From the Outbound Assist Team and Friends
At Outbound Assist we provide fully-managed email outreach campaigns for our clients, so we write a lot of emails and get a lot of questions about writing cold emails.
Below are a few guidelines we use for our emails that have proven successful.
But first, in the interest of full disclosure, we believe in a hybrid sales development approach that combines cold-emailing and warm-calling. We cold-email first and then our clients’ sales development teams warm-call interested prospects. We don’t buy into the argument that emailing and calling are mutually exclusive.
Our cold-email guidelines:
We try to keep our cold emails under 200 words. We state the problem that the prospect is likely encountering, how our client’s product/service can fix it, and then a closing statement like: Let me know if you have any questions. You can learn more at Client’s website.
In the first (introductory) email, we do not include a strong call to action or request a meeting. We simply try to draw the prospect to our client’s website and offer to answer any questions.
We follow up with 5-7 educational emails, each highlighting an aspect of our client’s value proposition and including a clear call to action — meeting request, demo request, etc.
If the prospect doesn’t respond, we send several short final follow-ups that effectively say: Hey you’ve been reading my emails, but I haven’t heard back from you. Are you interested, or should I call it quits?
All of this might sound a bit overwhelming if a sales development rep were to do it on her/his own, but we use a sales automation platform to manage most of this activity. It manages the emails, builds an activity feed for each prospect, and uses AI to identify interested prospects.
It enables us to automate most of the early sales development activity so that we can focus on providing a human touch in campaigns, setting up meetings, and enabling our clients to make warm-calls.
Which outbound B2B lead generation strategy is the best?
When I ask the cold-callers, they reply that cold-calling is the best B2B lead generation strategy and that cold-emailing is a waste of time. When I ask the cold-emailers, they say that their method is the best and that cold-calling is dead.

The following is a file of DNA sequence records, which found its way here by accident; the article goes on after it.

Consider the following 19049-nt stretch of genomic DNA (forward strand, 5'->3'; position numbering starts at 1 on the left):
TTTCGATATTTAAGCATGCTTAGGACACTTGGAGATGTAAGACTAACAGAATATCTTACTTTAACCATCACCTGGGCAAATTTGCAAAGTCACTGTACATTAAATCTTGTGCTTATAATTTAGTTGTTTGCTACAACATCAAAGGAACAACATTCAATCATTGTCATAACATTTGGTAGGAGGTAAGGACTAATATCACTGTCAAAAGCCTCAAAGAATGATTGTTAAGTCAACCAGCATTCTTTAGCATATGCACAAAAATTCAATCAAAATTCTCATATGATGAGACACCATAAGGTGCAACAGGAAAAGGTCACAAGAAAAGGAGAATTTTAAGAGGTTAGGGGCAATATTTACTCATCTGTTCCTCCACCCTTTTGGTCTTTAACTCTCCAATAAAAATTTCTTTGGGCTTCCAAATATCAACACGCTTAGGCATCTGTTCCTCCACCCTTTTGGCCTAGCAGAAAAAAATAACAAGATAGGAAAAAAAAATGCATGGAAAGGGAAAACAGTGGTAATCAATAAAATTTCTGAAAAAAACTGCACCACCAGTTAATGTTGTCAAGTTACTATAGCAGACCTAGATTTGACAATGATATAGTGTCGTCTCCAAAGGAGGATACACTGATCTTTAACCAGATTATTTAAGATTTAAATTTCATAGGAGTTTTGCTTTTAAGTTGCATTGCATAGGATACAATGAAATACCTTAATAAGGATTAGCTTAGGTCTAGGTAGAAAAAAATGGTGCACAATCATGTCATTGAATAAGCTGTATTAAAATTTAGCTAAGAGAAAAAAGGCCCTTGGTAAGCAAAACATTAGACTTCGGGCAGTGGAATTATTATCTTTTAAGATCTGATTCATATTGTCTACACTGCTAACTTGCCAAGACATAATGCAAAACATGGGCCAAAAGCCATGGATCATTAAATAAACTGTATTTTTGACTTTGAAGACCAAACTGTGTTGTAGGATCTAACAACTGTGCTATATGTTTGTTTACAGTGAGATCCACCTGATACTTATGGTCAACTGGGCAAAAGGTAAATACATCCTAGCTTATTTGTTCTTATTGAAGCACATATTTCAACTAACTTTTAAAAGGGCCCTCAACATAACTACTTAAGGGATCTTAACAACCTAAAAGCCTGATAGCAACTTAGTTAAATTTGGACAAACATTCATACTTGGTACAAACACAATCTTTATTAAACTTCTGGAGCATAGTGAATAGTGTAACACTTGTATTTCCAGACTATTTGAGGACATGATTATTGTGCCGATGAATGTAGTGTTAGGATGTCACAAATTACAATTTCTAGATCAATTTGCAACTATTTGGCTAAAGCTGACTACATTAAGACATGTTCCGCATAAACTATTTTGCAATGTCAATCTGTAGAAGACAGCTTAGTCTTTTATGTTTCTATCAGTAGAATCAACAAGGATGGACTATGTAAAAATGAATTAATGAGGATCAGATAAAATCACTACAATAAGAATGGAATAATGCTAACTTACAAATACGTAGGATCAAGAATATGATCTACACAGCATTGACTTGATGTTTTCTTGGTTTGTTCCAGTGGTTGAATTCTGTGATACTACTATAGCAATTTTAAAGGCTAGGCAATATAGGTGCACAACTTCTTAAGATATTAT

Clearly there is some confirmation bias in play, and everyone I’ve asked seems to believe that emailing and calling are mutually exclusive.
But at our company we use email and the phone together to create very effective sales campaigns.
We use multi-phase, behaviorally responsive email campaigns to create product awareness, get attention, and educate targeted decision-makers. Our software tracks all prospect activity and uses AI to tell us which prospects are interested. Then our sales development reps use the phone to warm-call the interested prospects.
Using the two methods together drives down customer acquisition costs and drives up lead generation. We don’t need a lot of costly sales development reps to research leads and make cold-calls.
Our software finds the leads, sends the emails, and tells us who is interested.
We have a small sales development team that spends 90% of their time warm-calling prospects that are already educated and interested.
So perhaps the cold-callers and cold-emailers should get together, because the best solutions come when you use all available tools to focus on the task at hand — generating leads.
AI and machine learning are completely changing how complex B2B products are sold. Just a few years ago B2B products were sold by sales execs that managed the complete sales process from prospecting through closing.
Then the prospecting function was separated, and the concept of a Sales Development Rep was born. The SDR prospected for interested leads, qualified them, and handed them to the sales exec for education and closure.
The sales development role involves a lot of repetition and pattern recognition — things that computers are good at. Software developers recognized this and built sales automation platforms. Now the sales development function is being taken over by machine learning and AI.
We are already using a sales automation platform that finds decision-makers that match the ideal customer profile for our products, finds their email address, engages them in an email campaign, and monitors their behavior to see if they are interested.
All of these things were done by our sales development reps before. Now all our SDRs do is make warm calls to interested prospects that were identified by our software.
Now we have 1 SDR instead of 9, and we see this trend accelerating across many of our clients. I suspect the relatively new role of an SDR will be short-lived as sales automation platforms proliferate and supplant this part of the B2B sales process.
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